Corpus Possession means that there exists such physical contact of the thing by the possessor as to give rise to the reasonable assumption that other person will not interfere with it. Existence of corpus broadly depends on (1) upon the nature of the thing itself, and the probability that others will refrain from interfering with the enjoyment of it; (2) possession of real property, i.e., when a man sets foot over the threshold of a house, or crosses the boundary line of his estate, provided that there exist no factors negativing his control, for example the continuance in occupation of one who denies his right; and (3) acquisition of physical control over the objects it encloses. Corpus, therefore, depends more upon the general expectations that others will not interfere with an individual control over a thing, then upon the physical capacity of an individual to exclude others.
The animus possidendi is the conscious intention of an individual to exclude others from the control of an object.
There is also a concept of “constructive possession” which is depicted by a symbolic act. It has been narrated with an illustration that delivery of keys of a building may give right to constructive possession of all the contents to the transferee of the key.
A person other than the owner, if continued to have possession of immoveable property for a period as prescribed in a Statute providing limitation, openly, without any interruption and interference from the owner, though he has knowledge of such possession, would crystallize in ownership after the expiry of the prescribed period of limitation, if the real owner has not taken any action for reentry and he shall be denuded of his title to the property in law. “Permissible Possession” shall not mature a title since it cannot be treated to be an “adverse possession”. Such possession for however length of time be continued, shall not either be converted into adverse possession or a title. It is only the hostile possession which is one of the condition for adverse possession. Bhikhari v. D.D.C., 2018 (141) RD 130.
The term “possession” consists of two elements. First, it refers to the corpus or the physical control and the second, it refers to the animus or intent which has reference to exercise of the said control. One of the definitions of “possession” given in Black’s Law Dictionary is as follows:
“Possession.—Having control over a thing with the intent to have and to exercise such control. Oswald v. Weigel, 219 Kan616. The detention and control, or the manual or ideal custody, of anything which may be the subject of property, for one’s use and enjoyment, either as owner or as the proprietor of a qualified right in it and either held personally or by another who exercises it in one’s place and name. Act or state of possessing. That conditions of facts under which one can exercise his power over a corporeal thing at his pleasure to the exclusion of all other persons.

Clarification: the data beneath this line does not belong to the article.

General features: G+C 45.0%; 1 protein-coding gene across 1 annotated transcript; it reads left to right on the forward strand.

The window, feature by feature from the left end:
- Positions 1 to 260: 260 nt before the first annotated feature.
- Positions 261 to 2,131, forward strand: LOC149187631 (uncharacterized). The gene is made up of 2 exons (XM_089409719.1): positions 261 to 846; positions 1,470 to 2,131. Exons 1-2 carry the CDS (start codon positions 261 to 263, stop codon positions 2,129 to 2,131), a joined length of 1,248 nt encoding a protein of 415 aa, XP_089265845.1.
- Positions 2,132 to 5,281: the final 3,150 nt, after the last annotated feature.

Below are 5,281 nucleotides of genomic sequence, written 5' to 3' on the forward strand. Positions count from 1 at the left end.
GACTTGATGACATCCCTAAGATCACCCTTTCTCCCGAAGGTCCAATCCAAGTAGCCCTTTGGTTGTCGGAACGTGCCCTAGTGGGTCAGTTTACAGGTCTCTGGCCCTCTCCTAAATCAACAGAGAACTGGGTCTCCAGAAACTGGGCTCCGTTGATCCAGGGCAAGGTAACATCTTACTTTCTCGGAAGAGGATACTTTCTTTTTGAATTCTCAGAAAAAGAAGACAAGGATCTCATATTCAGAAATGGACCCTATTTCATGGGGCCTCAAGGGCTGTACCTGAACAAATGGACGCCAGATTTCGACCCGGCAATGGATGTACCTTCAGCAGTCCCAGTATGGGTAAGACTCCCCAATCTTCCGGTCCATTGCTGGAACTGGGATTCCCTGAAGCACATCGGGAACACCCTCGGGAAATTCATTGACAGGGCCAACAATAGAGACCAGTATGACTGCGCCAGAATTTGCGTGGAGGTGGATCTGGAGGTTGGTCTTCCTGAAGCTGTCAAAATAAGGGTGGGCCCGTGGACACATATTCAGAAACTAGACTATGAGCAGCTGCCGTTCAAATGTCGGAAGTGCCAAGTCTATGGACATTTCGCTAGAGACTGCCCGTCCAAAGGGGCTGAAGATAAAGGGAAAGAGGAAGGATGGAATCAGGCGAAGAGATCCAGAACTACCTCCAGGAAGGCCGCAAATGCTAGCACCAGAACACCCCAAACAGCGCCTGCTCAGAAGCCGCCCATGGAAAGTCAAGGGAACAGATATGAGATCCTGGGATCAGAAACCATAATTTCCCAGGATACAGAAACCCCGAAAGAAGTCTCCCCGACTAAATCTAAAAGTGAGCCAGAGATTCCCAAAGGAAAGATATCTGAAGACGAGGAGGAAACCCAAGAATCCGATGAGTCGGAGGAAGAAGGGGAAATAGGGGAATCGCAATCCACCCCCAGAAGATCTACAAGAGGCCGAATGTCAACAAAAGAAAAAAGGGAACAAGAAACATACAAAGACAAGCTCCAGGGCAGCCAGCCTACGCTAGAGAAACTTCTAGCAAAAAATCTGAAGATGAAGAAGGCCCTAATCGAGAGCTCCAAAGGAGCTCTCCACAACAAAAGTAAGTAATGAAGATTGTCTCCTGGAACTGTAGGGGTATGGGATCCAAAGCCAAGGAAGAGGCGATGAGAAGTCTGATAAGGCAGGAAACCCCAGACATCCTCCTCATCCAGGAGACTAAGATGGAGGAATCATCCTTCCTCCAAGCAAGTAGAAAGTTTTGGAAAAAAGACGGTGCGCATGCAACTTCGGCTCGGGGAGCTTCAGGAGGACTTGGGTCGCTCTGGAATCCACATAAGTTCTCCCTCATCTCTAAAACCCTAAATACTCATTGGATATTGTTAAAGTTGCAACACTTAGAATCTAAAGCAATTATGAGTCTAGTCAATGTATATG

The law, in general, recognizes two kinds of possession: actual possession and constructive possession. A person who knowingly has direct physical control over a thing, at a given time, is then in actual possession of it. A person who, although not in actual possession, knowingly has both the power and the intention at a given time to exercise dominion or control over a thing, either directly or through another person or persons, is then in constructive possession of it. The law recognizes also that possession may be sole or joint. Of one person alsone has actual or constructive possession of a thing, possession is sole. If two or more persons share actual or constructive possession of a thing, possession is joint.”
In the said Dictionary, the term “possess” in the context of narcotic drug laws means:
“Term “possess” under narcotic drug laws, means actual control, care and management of the drug. Collini v. State, 487 SW 2d 132. Defendant ‘possesses’ controlled substance when defendant knows of substance’s presence, substance is immediately accessible, and defendant exercises ‘dominion or control’ over substance. State v. Hornaday, 105 Wash 2d 120.
Possession as necessary for conviction of offence of possession of controlled substances with intent to distribute may be constructive as well as actual, United States v. Craig, 522 F 2d 29. The defendants must have had dominion and control over the contraband with knowledge of its presence and character. United States v. Morando-Alvarez, 520 F 882.
Possession as an element of offence of stolen goods, is not limited to actual manual control upon or about the person, but extends to things under one’s power and dominion. McConnel v. State, 48 Ala App 523.
Possession as used in indictment charging possession of stolen mail may mean actual possession or constructive possession. United States v. Ellison, 469 F 2d 413.
To constitute ‘possession’ of a concealable weapon under statute prescribing possession of a concealable weapon by a felon, it is sufficient that defendants have constructive possession and immediate access to the weapon. State v. Kelley, 12 Or App 496.
In Stroud’s Dictionary, the term “possession” has been defined as follows:
“ A person does not lose ‘possession’ of an article which is mislaid or thought erroneously to have been destroyed or disposed of, if, in fact, it remains in his care and control. (R v. Buswell, (1972) 1 WLR 64 : (1972) 1 All ER 75). Mohan Lal v.State of Rajasthan, (2015) 6 SCC 222.